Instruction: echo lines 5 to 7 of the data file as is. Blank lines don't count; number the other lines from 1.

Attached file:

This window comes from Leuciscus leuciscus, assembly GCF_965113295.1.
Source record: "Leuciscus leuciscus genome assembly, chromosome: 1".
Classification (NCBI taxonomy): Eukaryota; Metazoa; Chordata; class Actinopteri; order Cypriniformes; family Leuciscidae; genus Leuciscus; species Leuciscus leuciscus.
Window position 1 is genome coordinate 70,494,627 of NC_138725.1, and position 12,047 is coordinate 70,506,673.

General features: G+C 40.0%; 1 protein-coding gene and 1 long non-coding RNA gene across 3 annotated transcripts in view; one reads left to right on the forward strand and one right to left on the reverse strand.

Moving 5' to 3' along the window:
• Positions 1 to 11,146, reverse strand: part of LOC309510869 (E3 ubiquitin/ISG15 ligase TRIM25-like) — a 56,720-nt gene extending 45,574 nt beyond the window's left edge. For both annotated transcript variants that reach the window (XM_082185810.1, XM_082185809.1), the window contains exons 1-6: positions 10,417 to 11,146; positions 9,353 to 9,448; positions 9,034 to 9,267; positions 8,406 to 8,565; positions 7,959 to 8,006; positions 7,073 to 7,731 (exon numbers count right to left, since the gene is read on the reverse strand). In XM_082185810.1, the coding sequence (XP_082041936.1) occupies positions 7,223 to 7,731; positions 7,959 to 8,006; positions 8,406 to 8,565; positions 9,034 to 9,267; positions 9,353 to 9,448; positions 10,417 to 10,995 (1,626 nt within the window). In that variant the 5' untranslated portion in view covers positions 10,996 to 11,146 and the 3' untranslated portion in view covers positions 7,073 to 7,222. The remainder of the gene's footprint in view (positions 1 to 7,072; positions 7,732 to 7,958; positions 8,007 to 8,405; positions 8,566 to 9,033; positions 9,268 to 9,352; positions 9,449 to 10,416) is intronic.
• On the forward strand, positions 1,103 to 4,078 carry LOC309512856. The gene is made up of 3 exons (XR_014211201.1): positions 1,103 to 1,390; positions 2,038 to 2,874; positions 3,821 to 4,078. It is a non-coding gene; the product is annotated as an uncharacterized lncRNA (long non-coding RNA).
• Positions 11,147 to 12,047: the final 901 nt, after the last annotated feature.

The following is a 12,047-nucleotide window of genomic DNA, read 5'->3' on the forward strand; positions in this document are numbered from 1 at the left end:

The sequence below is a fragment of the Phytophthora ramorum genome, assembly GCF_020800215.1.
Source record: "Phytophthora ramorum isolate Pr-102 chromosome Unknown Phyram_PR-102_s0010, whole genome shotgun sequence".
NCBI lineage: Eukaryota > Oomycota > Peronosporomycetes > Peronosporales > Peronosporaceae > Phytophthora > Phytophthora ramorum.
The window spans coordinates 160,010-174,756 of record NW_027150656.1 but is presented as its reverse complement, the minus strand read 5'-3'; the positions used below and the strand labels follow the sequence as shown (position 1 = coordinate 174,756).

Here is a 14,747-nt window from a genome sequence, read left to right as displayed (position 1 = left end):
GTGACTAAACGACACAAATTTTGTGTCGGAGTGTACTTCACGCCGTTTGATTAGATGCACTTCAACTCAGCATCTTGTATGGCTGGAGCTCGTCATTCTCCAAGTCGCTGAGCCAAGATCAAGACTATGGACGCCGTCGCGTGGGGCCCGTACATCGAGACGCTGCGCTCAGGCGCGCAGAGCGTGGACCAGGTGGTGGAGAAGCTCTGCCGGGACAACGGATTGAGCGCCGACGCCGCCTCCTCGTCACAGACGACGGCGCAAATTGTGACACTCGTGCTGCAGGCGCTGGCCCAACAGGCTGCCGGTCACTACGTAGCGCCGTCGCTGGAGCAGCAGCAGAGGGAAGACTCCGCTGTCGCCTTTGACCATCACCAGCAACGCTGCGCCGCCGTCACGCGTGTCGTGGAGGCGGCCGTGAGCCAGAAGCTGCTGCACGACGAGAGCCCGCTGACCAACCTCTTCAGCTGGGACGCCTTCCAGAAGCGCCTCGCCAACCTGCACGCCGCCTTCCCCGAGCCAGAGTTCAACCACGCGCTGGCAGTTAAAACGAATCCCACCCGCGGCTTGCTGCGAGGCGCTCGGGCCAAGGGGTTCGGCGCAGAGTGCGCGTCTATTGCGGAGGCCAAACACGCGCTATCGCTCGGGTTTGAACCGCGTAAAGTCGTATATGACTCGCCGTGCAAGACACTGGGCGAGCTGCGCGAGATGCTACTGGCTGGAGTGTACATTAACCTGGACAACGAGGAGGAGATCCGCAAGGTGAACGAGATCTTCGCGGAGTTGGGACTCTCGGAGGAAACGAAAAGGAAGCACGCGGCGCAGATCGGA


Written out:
General features: G+C 40.0%; 1 protein-coding gene and 1 long non-coding RNA gene across 3 annotated transcripts in view; one reads left to right on the forward strand and one right to left on the reverse strand.

Moving 5' to 3' along the window:
• Positions 1 to 11,146, reverse strand: part of LOC309510869 (E3 ubiquitin/ISG15 ligase TRIM25-like) — a 56,720-nt gene extending 45,574 nt beyond the window's left edge. For both annotated transcript variants that reach the window (XM_082185810.1, XM_082185809.1), the window contains exons 1-6: positions 10,417 to 11,146; positions 9,353 to 9,448; positions 9,034 to 9,267; positions 8,406 to 8,565; positions 7,959 to 8,006; positions 7,073 to 7,731 (exon numbers count right to left, since the gene is read on the reverse strand). In XM_082185810.1, the coding sequence (XP_082041936.1) occupies positions 7,223 to 7,731; positions 7,959 to 8,006; positions 8,406 to 8,565; positions 9,034 to 9,267; positions 9,353 to 9,448; positions 10,417 to 10,995 (1,626 nt within the window). In that variant the 5' untranslated portion in view covers positions 10,996 to 11,146 and the 3' untranslated portion in view covers positions 7,073 to 7,222. The remainder of the gene's footprint in view (positions 1 to 7,072; positions 7,732 to 7,958; positions 8,007 to 8,405; positions 8,566 to 9,033; positions 9,268 to 9,352; positions 9,449 to 10,416) is intronic.